1. Are the COVID-19 vaccine and booster shot mandatory for Penn students?

    Students, faculty, staff, and postdocs are required to be vaccinated against COVID-19, including the COVID-19 booster, and must submit documentation of vaccination in the appropriate system of record.

    Online students who do not plan to come to campus are not required to report their vaccine status and there will be no consequence for not reporting it.

  2. Am I required to have screening testing if I have been vaccinated against COVID-19?

    Visit the Testing Program page for the most up-to-date screening testing guidance for all University members. 

  3. Will Penn offer the COVID-19 vaccine?

    Full vaccination prior to arrival on campus is required. For those students who were unable to access vaccine in their home locations, please visit

  4. Which vaccines will be accepted?

    Penn will accept the vaccines listed below: 

    • Pfizer-BioNTech (fully approved by the United States’ Food and Drug Administration)
    • Moderna (granted emergency use authorization (EUA) through the United States’ Food and Drug Administration)
    • Johnson & Johnson/Janssen (granted emergency use authorization (EUA) through the United States’ Food and Drug Administration)

    Additionally, there are numerous vaccines that are available in other countries. Penn will accept those that have been “pre-qualified” or authorized for “Emergency Use Listing” (EUL) by the World Health Organization (WHO) evaluation process. As of June 4, this list also includes:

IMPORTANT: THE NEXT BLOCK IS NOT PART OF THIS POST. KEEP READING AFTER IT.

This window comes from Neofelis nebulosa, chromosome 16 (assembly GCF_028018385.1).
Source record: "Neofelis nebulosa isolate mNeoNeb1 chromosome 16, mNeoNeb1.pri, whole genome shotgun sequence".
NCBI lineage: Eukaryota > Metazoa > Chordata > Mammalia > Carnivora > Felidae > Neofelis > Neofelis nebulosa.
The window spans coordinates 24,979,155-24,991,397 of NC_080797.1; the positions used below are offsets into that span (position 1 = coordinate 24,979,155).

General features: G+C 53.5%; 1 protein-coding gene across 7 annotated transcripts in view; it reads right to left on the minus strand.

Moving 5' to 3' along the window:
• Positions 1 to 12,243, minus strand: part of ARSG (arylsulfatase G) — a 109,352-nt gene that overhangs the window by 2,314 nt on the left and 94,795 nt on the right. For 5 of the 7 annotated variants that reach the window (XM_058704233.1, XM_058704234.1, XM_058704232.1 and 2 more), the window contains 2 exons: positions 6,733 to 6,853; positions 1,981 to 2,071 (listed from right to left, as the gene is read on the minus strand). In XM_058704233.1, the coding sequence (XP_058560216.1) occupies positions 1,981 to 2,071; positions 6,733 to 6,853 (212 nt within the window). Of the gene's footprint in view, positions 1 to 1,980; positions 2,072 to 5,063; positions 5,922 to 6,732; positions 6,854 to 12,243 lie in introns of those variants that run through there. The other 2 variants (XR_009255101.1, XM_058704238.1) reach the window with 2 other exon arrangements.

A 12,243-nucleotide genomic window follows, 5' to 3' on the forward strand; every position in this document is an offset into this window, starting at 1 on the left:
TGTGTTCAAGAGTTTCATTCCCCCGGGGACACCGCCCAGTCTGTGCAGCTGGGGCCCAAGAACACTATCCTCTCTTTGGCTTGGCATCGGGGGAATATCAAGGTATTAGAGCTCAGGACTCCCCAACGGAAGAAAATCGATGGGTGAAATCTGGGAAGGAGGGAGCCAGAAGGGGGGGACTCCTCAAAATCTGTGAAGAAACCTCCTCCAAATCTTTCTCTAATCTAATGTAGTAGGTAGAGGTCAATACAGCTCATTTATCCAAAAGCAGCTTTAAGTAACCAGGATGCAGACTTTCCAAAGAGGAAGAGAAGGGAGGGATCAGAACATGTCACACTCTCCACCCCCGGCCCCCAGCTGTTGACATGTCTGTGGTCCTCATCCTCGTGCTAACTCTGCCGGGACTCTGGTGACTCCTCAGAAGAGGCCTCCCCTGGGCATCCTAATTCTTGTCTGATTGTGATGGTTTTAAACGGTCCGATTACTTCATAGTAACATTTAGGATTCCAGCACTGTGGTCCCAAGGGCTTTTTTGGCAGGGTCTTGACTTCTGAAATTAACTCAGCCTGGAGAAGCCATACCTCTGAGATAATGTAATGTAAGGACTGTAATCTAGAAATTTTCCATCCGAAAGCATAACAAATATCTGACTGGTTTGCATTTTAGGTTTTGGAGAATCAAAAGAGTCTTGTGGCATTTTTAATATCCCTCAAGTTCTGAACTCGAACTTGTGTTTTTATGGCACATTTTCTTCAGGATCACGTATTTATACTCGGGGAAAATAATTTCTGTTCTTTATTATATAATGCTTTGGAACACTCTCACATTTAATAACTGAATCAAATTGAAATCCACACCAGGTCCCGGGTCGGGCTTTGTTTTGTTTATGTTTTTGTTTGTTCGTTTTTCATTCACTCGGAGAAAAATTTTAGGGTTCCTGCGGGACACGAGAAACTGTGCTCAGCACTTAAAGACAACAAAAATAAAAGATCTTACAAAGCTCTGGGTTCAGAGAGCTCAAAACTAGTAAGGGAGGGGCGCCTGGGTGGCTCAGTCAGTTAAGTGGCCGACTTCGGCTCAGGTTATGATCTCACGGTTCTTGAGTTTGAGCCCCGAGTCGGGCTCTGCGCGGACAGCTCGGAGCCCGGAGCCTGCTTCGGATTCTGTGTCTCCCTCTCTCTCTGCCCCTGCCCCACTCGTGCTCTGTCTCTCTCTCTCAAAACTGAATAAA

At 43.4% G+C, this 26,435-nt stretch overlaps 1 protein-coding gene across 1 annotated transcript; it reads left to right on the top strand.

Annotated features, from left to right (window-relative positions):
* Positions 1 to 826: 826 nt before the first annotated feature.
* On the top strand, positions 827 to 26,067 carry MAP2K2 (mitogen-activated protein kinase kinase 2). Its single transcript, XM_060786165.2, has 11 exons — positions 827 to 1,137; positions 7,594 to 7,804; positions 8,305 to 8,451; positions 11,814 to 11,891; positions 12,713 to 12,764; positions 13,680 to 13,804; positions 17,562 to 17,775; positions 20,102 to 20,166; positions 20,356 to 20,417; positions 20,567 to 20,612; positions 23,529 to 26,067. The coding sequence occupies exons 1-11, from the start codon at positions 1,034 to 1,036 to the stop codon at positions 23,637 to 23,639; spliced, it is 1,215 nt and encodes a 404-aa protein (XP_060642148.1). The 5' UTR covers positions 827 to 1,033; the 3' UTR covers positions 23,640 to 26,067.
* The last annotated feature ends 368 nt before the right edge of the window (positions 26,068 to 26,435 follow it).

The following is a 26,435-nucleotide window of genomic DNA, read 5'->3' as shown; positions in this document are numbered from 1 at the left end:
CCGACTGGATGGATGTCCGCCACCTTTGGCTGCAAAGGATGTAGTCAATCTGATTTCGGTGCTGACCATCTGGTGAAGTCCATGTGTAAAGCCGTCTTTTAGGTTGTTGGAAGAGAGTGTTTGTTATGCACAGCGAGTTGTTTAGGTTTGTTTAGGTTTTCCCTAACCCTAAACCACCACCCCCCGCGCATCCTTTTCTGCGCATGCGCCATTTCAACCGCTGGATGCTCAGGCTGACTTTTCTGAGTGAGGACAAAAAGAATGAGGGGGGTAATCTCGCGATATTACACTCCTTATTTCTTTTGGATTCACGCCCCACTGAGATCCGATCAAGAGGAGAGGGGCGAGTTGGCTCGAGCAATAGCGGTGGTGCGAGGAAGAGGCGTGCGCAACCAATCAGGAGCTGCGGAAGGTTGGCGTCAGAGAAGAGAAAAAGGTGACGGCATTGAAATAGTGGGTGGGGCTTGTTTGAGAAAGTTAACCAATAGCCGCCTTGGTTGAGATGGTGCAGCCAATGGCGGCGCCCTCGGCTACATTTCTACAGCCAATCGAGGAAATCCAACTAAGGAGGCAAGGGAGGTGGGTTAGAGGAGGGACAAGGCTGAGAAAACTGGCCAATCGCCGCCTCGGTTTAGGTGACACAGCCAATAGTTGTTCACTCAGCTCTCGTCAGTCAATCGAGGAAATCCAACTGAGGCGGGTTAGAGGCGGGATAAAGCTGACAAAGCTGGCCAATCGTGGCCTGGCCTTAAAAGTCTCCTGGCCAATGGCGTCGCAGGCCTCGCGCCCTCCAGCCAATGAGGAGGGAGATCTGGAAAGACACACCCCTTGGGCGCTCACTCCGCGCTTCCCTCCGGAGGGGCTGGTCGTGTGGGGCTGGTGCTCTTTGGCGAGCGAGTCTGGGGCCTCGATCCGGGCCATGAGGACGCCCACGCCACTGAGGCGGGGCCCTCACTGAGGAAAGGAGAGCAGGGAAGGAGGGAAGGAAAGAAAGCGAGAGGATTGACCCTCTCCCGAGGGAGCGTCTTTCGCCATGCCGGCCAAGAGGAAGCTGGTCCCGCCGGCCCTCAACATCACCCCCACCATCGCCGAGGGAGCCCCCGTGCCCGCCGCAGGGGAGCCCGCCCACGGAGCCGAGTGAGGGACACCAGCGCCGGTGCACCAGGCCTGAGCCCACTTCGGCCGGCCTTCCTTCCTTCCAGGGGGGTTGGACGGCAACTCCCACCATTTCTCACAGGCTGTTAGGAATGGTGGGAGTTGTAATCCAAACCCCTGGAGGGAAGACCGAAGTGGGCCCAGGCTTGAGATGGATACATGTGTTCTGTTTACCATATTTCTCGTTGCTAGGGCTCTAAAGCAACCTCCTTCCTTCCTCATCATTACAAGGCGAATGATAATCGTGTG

• AstraZeneca/Oxford
    • Covishield
    • Sinopharm
    • Sinovac

    Additional vaccines may be authorized in the coming months. The WHO vaccine evaluation list can be found on the WHO's Emergency Use Listing for COVID-19 Vaccines page, under the Status of COVID-19 Vaccines within WHO EUL/PQ evaluation process link. When accessing this document, the word "finalized" must appear under Status of Assessment. 

  5. Should I delay getting the vaccine offered in my home country and wait until I arrive at Penn?

    At this time, Penn strongly encourages students, including international students, to get whatever vaccine is available to them. If a vaccine series is started that is not available in the US, Penn encourages you to finish that vaccine series before traveling to the US. COVID-19 continues to spread globally resulting in serious illness, hospitalizations and deaths. Vaccination is the best way to prevent spread of virus and new variants.

    It is expected that guidelines for those receiving international vaccines will continue to evolve. Please submit proof of vaccination to the Student Health portal: 

  6. I received a COVID-19 vaccine that is not available in the US, should I be re-vaccinated here?

    If a vaccine series is started that is not available in the US, Penn encourages you to finish that vaccine series before traveling to the US. COVID-19 continues to spread globally resulting in serious illness, hospitalizations, and deaths. Vaccination is the best way to prevent spread of virus and new variants.